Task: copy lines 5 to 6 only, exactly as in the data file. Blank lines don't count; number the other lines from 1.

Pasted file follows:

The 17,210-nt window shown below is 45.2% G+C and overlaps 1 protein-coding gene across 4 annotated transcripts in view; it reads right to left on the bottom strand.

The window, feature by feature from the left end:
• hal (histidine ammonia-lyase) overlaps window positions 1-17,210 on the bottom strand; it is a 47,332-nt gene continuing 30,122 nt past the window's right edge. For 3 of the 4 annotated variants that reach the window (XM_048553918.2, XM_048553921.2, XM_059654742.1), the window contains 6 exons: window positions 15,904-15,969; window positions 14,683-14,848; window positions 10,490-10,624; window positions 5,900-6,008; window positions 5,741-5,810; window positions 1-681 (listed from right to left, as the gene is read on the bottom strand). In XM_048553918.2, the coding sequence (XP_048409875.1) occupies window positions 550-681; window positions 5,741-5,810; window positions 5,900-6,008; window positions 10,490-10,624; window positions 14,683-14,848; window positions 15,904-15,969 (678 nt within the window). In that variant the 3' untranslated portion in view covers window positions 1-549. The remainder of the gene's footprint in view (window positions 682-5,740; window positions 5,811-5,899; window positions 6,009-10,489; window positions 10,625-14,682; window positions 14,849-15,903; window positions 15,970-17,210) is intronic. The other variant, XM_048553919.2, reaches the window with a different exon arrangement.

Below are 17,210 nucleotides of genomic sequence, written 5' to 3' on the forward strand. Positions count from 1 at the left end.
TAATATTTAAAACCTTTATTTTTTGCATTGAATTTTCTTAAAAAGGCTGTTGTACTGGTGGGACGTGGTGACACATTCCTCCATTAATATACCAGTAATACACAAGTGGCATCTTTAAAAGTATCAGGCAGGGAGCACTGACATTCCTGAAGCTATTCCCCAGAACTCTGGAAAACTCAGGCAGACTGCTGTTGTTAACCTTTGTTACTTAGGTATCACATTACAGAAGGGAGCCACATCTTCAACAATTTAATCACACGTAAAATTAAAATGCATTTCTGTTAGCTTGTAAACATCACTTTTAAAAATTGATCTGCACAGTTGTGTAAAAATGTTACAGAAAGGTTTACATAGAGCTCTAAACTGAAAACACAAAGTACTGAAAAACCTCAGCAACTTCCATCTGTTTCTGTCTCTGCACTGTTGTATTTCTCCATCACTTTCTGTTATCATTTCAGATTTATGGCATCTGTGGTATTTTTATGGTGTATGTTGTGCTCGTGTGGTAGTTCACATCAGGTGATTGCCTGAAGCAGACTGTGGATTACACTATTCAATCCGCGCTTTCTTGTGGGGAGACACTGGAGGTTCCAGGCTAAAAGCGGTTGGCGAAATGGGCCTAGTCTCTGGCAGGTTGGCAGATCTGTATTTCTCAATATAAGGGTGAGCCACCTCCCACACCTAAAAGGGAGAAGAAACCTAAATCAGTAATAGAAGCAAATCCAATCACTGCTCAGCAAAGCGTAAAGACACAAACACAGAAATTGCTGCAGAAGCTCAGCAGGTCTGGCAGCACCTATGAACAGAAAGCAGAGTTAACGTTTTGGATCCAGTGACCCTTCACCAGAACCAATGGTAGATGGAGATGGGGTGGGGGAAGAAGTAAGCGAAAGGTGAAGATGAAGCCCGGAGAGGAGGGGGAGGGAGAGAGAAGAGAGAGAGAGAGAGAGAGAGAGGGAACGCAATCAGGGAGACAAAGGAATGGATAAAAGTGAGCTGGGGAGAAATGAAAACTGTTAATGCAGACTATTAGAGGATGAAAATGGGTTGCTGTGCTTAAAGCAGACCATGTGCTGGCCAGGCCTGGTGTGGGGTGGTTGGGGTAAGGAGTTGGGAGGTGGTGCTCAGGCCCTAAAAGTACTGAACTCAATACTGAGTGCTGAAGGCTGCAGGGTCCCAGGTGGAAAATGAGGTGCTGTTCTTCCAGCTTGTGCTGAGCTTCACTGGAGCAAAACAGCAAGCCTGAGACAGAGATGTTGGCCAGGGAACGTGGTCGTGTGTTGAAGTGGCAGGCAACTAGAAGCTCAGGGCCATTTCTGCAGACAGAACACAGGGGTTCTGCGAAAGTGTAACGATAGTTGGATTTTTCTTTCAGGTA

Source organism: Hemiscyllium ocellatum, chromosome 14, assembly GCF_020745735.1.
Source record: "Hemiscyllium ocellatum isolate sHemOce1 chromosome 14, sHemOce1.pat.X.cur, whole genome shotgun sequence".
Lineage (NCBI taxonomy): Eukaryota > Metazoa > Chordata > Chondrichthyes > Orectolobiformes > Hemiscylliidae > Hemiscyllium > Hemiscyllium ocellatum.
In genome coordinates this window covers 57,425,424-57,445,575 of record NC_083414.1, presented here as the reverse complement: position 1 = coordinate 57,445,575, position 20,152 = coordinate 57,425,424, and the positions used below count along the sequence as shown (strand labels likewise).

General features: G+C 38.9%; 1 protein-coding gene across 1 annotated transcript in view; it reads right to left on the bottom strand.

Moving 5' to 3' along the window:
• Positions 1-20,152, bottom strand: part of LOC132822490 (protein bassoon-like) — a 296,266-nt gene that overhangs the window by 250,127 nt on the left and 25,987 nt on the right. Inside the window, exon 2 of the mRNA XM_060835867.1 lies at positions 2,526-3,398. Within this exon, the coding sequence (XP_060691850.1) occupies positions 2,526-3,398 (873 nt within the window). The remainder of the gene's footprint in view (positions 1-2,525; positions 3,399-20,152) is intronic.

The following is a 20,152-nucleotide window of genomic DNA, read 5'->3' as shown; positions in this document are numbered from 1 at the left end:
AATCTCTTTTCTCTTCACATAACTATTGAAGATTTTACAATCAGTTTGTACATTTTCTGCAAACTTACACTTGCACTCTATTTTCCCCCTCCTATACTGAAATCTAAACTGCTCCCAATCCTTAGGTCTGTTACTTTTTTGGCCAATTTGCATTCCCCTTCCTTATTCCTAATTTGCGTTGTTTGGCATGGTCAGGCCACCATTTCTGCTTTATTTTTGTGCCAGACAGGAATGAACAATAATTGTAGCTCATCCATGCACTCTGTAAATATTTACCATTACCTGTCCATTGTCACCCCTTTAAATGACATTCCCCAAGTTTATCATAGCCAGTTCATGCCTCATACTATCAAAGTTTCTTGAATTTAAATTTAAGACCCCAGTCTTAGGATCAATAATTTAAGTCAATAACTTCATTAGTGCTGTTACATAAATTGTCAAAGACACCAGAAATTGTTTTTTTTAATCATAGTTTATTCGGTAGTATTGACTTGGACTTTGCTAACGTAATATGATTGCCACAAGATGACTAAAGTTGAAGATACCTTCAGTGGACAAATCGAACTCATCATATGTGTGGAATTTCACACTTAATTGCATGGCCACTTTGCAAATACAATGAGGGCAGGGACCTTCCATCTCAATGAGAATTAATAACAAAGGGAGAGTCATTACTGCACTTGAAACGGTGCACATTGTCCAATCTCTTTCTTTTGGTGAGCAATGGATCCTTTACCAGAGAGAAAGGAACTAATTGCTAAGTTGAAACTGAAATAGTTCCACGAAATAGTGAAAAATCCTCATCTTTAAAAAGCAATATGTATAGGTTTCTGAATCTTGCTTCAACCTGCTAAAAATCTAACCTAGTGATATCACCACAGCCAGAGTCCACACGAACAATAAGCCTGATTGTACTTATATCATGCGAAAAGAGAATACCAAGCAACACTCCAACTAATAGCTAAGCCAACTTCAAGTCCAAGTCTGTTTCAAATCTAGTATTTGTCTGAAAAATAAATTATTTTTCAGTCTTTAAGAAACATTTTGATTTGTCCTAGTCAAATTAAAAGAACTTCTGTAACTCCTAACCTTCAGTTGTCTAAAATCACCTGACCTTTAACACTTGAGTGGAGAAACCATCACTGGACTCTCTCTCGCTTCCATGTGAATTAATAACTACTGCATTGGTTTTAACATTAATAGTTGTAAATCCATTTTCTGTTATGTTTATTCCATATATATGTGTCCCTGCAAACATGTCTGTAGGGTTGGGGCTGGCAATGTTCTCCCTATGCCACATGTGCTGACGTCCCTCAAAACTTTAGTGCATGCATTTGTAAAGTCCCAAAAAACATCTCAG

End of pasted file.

TAATATTTAAAACCTTTATTTTTTGCATTGAATTTTCTTAAAAAGGCTGTTGTACTGGTGGGACGTGGTGACACATTCCTCCATTAATATACCAGTAATACACAAGTGGCATCTTTAAAAGTATCAGGCAGGGAGCACTGACATTCCTGAAGCTATTCCCCAGAACTCTGGAAAACTCAGGCAGACTGCTGTTGTTAACCTTTGTTACTTAGGTATCACATTACAGAAGGGAGCCACATCTTCAACAATTTAATCACACGTAAAATTAAAATGCATTTCTGTTAGCTTGTAAACATCACTTTTAAAAATTGATCTGCACAGTTGTGTAAAAATGTTACAGAAAGGTTTACATAGAGCTCTAAACTGAAAACACAAAGTACTGAAAAACCTCAGCAACTTCCATCTGTTTCTGTCTCTGCACTGTTGTATTTCTCCATCACTTTCTGTTATCATTTCAGATTTATGGCATCTGTGGTATTTTTATGGTGTATGTTGTGCTCGTGTGGTAGTTCACATCAGGTGATTGCCTGAAGCAGACTGTGGATTACACTATTCAATCCGCGCTTTCTTGTGGGGAGACACTGGAGGTTCCAGGCTAAAAGCGGTTGGCGAAATGGGCCTAGTCTCTGGCAGGTTGGCAGATCTGTATTTCTCAATATAAGGGTGAGCCACCTCCCACACCTAAAAGGGAGAAGAAACCTAAATCAGTAATAGAAGCAAATCCAATCACTGCTCAGCAAAGCGTAAAGACACAAACACAGAAATTGCTGCAGAAGCTCAGCAGGTCTGGCAGCACCTATGAACAGAAAGCAGAGTTAACGTTTTGGATCCAGTGACCCTTCACCAGAACCAATGGTAGATGGAGATGGGGTGGGGGAAGAAGTAAGCGAAAGGTGAAGATGAAGCCCGGAGAGGAGGGGGAGGGAGAGAGAAGAGAGAGAGAGAGAGAGAGAGAGGGAACGCAATCAGGGAGACAAAGGAATGGATAAAAGTGAGCTGGGGAGAAATGAAAACTGTTAATGCAGACTATTAGAGGATGAAAATGGGTTGCTGTGCTTAAAGCAGACCATGTGCTGGCCAGGCCTGGTGTGGGGTGGTTGGGGTAAGGAGTTGGGAGGTGGTGCTCAGGCCCTAAAAGTACTGAACTCAATACTGAGTGCTGAAGGCTGCAGGGTCCCAGGTGGAAAATGAGGTGCTGTTCTTCCAGCTTGTGCTGAGCTTCACTGGAGCAAAACAGCAAGCCTGAGACAGAGATGTTGGCCAGGGAACGTGGTCGTGTGTTGAAGTGGCAGGCAACTAGAAGCTCAGGGCCATTTCTGCAGACAGAACACAGGGGTTCTGCGAAAGTGTAACGATAGTTGGATTTTTCTTTCAGGTA

Source organism: Hemiscyllium ocellatum, chromosome 14, assembly GCF_020745735.1.